“The key to making a good forecast is not in limiting yourself to quantitative information.” — Nate Silver, America’s most successful statistician, looking dapper in 2014.
A lot of energy and a lot of resources are being put into third party tools that help us utilize big data for “better” media. (I’ll put “better “in quotes here because sites are often conflating “better” media with the stories that get the most traffic…and that’s not a very comprehensive definition of “better.”) Newsrooms and digital media sites are completely reorganizing their workflow around big listening tools like CrowdTangle to tell them what topics to post, publishing tools like Echobox to optimize what time to post each article according to topic, and data tools like Parse.ly to analyze the “best” performing articles and to stop publishing the “worst” performing ones.
I absolutely love all of those tools and count many of them as essentials in today’s digital landscape. When I run across media professionals who are still saying things like, “Looking at data or traffic numbers isn’t that important to my job,” it literally gives me an automatic I-want-to-punch-you-in-the-face reflex. I can’t help it. Stupidity is annoying, no matter where it shows up and in 2016, there’s no excuse for this kind of statement.
But I will give a head nod to these dinosaurs on one p0int: as with all things, moderation is a virtue. The danger with data tools is not knowing how far is too far down the data rabbit hole? It is nothing short of pure stupidity to ignore data, but there sure is a lot of wisdom in being suspicious of simply outsourcing our human judgement to the numbers.
In my experience, most sites are either at one or the other end of that data spectrum. And for sites that are extremely invested in only data-driven decision making, I recommend they do what any rational human should do: look to Star Trek for answers.
Are there any Trekkies in the house who loved Data? For those of you that don’t know, Data is the Android on Star Trek The Next Generation that would calmly compute and analyze any situation and present the logical solution – but often got the answer wrong when it came to dealing with human interactions in which he couldn’t compute the emotional context. So Data’s creator made an emotion chip for him. All of a sudden, this character that we were so used to seeing stay calm, turned unpredictable. And things got messy.
Suddenly, the Data we once knew is turned upside down. Data discovers HUMOR and we watched him laugh erratically and inappropriately during a scientific analysis because he couldn’t control the emotion, yet. Later, the Borg Queen activates the chip and tries to use it to manipulate and control Data. At one point, Data takes out the chip because he deems it too dangerous. Data had to concentrate and spend time in order to learn how to control and use the emotion chip so that it complimented his highly analytical self.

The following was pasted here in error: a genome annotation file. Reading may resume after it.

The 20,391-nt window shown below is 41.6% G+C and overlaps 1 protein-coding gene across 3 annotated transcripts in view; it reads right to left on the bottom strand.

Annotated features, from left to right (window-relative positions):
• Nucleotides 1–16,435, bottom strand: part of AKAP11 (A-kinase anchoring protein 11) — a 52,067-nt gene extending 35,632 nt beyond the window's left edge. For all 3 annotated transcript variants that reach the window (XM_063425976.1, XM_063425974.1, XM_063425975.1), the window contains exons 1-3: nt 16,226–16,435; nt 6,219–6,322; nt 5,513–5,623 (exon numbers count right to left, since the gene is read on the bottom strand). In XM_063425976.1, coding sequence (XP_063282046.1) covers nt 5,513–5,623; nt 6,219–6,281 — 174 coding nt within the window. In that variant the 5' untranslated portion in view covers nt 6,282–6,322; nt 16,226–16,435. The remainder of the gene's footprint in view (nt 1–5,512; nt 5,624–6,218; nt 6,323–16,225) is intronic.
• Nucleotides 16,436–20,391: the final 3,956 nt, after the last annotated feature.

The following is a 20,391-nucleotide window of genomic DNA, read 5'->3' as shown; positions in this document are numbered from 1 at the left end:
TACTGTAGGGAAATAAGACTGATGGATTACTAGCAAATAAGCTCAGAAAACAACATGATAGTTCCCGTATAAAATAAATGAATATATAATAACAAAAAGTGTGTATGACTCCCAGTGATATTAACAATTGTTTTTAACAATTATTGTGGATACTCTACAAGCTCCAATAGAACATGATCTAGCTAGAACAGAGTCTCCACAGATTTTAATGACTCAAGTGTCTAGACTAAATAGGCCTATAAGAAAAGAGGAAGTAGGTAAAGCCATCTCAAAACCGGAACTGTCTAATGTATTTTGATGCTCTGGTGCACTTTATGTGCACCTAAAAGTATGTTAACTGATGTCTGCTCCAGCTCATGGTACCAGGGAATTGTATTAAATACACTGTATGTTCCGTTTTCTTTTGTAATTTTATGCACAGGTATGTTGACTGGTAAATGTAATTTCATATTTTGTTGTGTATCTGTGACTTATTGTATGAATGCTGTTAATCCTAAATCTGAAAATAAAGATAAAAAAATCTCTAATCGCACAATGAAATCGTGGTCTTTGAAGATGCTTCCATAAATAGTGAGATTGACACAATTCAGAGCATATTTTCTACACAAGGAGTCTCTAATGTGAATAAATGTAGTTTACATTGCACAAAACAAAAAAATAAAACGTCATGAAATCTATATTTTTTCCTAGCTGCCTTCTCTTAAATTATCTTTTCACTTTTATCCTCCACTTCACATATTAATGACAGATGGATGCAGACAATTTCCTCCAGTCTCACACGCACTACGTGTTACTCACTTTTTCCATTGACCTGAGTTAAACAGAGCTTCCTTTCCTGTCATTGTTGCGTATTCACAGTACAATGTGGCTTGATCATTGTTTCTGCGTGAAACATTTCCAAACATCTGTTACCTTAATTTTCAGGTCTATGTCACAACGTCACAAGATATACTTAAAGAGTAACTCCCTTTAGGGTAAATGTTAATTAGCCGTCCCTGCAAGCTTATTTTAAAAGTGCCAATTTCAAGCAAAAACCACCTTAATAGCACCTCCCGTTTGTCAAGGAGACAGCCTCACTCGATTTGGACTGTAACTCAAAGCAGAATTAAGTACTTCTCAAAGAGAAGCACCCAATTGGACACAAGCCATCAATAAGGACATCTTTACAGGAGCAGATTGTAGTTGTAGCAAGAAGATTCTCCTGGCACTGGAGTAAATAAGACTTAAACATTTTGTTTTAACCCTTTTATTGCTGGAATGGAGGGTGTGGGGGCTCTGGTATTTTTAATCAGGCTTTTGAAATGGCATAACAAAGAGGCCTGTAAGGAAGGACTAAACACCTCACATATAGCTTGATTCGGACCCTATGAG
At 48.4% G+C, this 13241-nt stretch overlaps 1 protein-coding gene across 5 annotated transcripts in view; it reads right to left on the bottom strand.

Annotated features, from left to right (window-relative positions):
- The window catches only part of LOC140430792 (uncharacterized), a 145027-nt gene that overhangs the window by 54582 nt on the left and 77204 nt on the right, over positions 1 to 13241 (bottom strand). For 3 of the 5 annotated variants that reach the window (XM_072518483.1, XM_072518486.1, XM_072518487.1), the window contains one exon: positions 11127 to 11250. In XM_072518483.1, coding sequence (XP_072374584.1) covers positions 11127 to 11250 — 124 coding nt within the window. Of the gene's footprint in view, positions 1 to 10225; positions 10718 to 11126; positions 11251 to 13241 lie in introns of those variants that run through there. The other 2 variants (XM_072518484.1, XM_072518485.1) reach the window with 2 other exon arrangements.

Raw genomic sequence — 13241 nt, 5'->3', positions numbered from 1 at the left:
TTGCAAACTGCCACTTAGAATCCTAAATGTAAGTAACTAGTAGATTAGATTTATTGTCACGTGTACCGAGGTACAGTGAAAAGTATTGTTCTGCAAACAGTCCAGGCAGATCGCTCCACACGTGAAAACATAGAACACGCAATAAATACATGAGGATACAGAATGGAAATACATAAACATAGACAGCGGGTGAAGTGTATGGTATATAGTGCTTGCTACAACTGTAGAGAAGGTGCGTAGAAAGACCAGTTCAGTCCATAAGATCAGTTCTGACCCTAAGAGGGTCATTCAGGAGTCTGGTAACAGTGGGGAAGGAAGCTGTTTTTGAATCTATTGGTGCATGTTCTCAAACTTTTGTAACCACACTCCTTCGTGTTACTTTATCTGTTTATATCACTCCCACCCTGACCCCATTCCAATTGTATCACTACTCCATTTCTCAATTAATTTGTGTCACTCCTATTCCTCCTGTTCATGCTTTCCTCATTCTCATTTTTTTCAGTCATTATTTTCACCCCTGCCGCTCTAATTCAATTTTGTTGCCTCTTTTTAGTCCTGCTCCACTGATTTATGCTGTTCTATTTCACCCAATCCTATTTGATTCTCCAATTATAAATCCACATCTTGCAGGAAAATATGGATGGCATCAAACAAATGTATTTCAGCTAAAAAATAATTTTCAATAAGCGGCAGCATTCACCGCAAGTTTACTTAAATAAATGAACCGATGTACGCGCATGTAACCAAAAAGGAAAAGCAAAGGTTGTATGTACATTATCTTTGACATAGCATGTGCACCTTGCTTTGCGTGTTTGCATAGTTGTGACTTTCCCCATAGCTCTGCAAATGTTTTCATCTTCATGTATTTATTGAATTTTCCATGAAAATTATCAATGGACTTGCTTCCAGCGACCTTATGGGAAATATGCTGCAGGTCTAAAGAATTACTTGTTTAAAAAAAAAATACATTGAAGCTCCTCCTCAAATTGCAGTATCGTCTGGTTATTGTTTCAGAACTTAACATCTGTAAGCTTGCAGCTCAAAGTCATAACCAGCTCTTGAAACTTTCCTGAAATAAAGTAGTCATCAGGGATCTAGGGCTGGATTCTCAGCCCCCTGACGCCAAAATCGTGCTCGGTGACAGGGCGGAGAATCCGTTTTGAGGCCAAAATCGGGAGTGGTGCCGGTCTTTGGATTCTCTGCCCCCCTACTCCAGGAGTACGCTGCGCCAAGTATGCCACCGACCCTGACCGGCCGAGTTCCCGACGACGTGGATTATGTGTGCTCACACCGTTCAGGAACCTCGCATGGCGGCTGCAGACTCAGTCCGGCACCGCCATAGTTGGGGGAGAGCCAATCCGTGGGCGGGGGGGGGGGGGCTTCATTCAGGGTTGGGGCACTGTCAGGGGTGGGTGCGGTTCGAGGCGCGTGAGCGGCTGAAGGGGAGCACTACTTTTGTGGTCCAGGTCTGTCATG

Data becomes so distressed by all the mess this causes, he asks Captain Picard to deactivate him until the emotion chip can be removed. (Side note: the acting here by Brent Spiner is nothing short of brilliant!)
Gosh, that thing called “emotion” sure is scary. When we realize how powerful it can be coupled with how untenable it is to control, it makes those third party data tools look enticing, doesn’t it? But what I’ve seen in my experience in viral media, is that trusting your gut is still one of the best predictors of virality. Since no one can predict virality and everyone is publishing basically the same topics at basically the same time, taking a risk on something different is the only way most media companies have a chance to get big, original hits.
[Says you]: Just tell me what to publish, CrowdTangle. Just tell me who to be, Echobox. Just tell me what to do, Parse.ly. I’ll do whatever you say. Just don’t make me face risk, uncertainty, unpredictability. It’s too messy! It makes me look bad! I might even feel discomfort!
Your mission, should you choose to accept it, is to STOP residing on one side of the data-no-data spectrum. If you find yourself in the no-data camp, slap your own face and come join us in 2016. If you find yourself in the data-driven-decisions-only camp, put on your big girl pants and install your own emotion chip.
That means put more time and energy into honing, adjusting, developing, and making as much space for emotion in the newsroom workflow as we make for data. We have to realize you can’t separate the two things. You’ve got to give emotion a seat at the table. You’ve got to put it as an agenda item in your meetings. Yes, use third party data tools in your workflow and planning. But don’t lean so heavily into the data, that you stop taking risks, innovating, and pushing forward initiatives that deserve to go viral!
Embracing the emotional data set means embracing the awkward discomfort of not ever being able to fully understand why. It means maintaining humility when people ask me, “How do you make stuff go viral?” Even though I want very badly to say something that makes me look smart and superior, I usually just say “We don’t really totally know…but combining analytics with emotions seems to be a good start.”
I can’t tell you how to use the combination of emotional data+analytical data that will work specifically in your organization’s culture. But I can tell you that the opportunity is enormous. There are 7 billion people in the world, which to me means there are 7 billion emotional data sets. That’s BIG DATA.
You can’t explain that kind of data with numbers. You might end up having to admit your success isn’t because you were super smart, but simply because you were smart enough to recognize you don’t have all the answers. It might be messy and difficult to control results at times. But I promise — embracing emotional data is SO. WORTH. IT.
‘Til next time,